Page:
Progess Under the Stars: KSNAC presents Gasland

This past Saturday, GRID volunteer Leia Pearl Andrew attended the Kensington South Neighborhood Advisory Council's screening of Gasland. Here Leia reports back on fracking, Iris Bloom, and the make-shift movie theater in a formerly vacant lot.

“Your land, my land, gasland” 

Spearheading a summertime series of progressive documentaries, community members gathered in Kensington last Saturday to celebrate sustainability and learn about hydraulic fracturing, or “fracking,” through Josh Fox’s film Gasland.  

The Gasland screening was the pinnacle of an outdoor festival, organized by Stephanie Marsh, where people from all over the Delaware Valley gathered to raise awareness and learn about fracking in a laid-back, free-spirited setting. Attendees wore recyclable wristbands, drank PBC beer from their B.Y.O. mugs, munched on pizza and popcorn, and danced to live music performed by local bands. Intrigued locals congregated in the streets, commenting that Randolph Street had never looked so lively. 

Proceeds from the event benefited the Kensington South Neighborhood Advisory Council (KSNAC), a non-profit organization that promotes economic development and sustainability for the Kensington community. This event was the first of a series of progressive documentary screenings in Kensington called Progress Under the Stars. 

After sunset, attendees flocked with their blankets to the lawn facing Frank’s Kitchen to hear a brief introduction about fracking by Iris Marie Bloom, a social justice activist and the founder of Protecting Our Waters – a grassroots alliance dedicated to thwarting unconventional gas drilling to keep our water clean (Bloom’s work was the feature of GRID's March ’11 cover story by Jacob Lambert).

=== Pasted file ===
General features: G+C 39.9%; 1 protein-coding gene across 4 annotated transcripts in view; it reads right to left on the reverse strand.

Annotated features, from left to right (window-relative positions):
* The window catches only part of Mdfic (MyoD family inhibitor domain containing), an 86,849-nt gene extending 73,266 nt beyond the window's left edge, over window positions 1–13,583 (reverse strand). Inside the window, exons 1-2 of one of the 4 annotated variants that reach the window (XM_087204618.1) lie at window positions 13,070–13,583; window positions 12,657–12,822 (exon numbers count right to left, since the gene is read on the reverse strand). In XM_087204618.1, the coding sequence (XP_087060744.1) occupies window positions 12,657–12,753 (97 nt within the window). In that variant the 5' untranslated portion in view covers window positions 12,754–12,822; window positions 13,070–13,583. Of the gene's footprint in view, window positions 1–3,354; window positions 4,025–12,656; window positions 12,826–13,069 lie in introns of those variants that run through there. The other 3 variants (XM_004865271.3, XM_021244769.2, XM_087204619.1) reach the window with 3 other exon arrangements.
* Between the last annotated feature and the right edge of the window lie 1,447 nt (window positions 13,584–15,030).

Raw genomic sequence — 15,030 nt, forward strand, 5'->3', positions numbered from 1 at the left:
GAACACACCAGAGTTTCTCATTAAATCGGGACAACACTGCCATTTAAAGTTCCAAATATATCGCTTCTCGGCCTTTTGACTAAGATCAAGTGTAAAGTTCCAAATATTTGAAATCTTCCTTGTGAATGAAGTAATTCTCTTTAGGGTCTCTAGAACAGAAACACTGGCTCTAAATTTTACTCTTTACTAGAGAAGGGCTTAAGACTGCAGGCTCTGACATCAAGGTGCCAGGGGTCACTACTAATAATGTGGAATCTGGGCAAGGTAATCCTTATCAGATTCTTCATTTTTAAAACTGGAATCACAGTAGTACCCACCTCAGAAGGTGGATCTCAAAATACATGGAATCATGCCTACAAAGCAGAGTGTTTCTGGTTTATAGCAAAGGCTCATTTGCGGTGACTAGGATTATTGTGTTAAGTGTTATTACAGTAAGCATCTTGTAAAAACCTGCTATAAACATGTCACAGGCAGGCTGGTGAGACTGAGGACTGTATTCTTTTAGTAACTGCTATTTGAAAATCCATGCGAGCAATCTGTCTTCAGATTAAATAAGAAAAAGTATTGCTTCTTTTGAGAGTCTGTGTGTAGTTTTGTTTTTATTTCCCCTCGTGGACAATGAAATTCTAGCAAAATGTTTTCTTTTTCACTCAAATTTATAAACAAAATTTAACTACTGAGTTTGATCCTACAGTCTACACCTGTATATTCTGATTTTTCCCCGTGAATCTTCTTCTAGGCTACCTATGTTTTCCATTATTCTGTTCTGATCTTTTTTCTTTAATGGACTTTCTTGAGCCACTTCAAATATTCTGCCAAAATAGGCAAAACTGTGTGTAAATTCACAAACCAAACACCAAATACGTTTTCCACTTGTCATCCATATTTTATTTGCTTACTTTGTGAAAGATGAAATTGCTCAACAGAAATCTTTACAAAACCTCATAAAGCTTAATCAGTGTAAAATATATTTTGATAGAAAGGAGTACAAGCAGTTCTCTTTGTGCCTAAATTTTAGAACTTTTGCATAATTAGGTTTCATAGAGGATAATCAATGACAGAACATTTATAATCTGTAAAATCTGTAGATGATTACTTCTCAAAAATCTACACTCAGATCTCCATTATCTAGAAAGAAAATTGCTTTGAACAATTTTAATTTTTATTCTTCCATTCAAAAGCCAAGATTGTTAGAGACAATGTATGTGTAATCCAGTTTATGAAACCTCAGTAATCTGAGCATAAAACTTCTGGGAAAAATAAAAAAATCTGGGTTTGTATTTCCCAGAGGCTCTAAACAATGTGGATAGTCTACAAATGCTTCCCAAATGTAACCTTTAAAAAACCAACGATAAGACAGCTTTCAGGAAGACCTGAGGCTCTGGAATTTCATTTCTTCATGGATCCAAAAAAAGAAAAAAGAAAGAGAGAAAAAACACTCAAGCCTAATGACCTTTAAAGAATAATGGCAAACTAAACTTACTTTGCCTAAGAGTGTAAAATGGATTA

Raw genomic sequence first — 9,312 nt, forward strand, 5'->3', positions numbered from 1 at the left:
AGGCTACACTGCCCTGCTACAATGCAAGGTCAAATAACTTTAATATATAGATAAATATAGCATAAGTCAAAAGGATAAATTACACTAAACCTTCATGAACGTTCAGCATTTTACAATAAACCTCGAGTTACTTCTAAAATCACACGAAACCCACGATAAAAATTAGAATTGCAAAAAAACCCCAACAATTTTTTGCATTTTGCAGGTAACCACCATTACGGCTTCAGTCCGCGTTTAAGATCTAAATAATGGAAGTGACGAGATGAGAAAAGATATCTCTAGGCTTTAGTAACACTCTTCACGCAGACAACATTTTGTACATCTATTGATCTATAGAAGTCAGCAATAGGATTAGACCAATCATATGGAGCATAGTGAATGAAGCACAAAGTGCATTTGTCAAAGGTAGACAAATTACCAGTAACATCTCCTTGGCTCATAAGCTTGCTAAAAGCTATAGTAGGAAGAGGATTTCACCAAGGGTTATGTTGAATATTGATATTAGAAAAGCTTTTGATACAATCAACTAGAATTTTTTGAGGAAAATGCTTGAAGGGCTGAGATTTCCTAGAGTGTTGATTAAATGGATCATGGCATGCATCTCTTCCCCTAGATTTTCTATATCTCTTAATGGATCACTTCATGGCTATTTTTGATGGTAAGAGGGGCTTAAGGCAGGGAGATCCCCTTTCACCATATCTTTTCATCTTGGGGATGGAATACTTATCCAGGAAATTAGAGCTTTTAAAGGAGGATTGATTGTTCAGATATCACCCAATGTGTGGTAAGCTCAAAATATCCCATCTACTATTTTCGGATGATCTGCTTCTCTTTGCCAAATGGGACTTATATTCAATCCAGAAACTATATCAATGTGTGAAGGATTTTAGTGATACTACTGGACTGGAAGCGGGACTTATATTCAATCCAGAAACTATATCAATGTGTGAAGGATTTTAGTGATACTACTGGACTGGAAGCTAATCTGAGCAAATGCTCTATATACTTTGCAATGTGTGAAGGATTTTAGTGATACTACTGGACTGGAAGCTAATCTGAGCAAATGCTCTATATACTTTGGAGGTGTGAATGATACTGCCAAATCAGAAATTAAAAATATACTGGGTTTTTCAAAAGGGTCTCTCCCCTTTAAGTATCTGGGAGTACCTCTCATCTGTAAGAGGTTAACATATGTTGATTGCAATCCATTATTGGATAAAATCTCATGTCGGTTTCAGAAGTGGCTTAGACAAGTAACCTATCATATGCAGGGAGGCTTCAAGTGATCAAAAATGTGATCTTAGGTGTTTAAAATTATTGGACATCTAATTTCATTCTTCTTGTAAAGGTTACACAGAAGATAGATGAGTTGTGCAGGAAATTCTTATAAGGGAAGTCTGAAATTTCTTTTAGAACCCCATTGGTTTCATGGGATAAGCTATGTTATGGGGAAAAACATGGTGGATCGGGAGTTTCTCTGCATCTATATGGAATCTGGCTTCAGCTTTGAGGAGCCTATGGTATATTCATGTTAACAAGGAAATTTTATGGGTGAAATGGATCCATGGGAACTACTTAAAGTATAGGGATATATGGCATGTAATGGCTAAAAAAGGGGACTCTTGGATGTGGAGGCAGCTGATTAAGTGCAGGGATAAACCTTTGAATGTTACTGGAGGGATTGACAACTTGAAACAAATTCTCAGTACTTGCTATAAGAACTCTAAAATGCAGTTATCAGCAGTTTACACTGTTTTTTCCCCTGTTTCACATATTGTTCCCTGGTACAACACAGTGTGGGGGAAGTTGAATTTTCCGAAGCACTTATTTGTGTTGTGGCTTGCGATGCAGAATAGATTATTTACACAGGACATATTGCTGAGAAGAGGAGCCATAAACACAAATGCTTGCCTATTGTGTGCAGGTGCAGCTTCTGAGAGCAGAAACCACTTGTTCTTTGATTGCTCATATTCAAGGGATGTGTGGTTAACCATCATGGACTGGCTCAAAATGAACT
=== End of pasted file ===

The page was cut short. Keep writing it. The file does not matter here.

For more information on Protecting Our Waters click here. 

So, what the frack is hydraulic fracturing? Josh Fox explains in Gasland that fracking is a “method of gas drilling [that] blasts a mix of water and chemicals 8,000 feet into the ground [causing] a mini earthquake [that] breaks apart the rock and frees up the gas.” As a result, contaminated well water plagues those living near the fracking with severe health problems and environmental deterioration. To frack one well, between 80 and 300 chemicals (including volatile organic compounds) and one to eight million gallons of water are used. 

To learn more about Gasland and fracking, click here. 

Outraged? Mark your calendars for September 7th for a rally against dirty drilling in Philadlephia. For more information about the Shale Gas Outrage Rally, click here.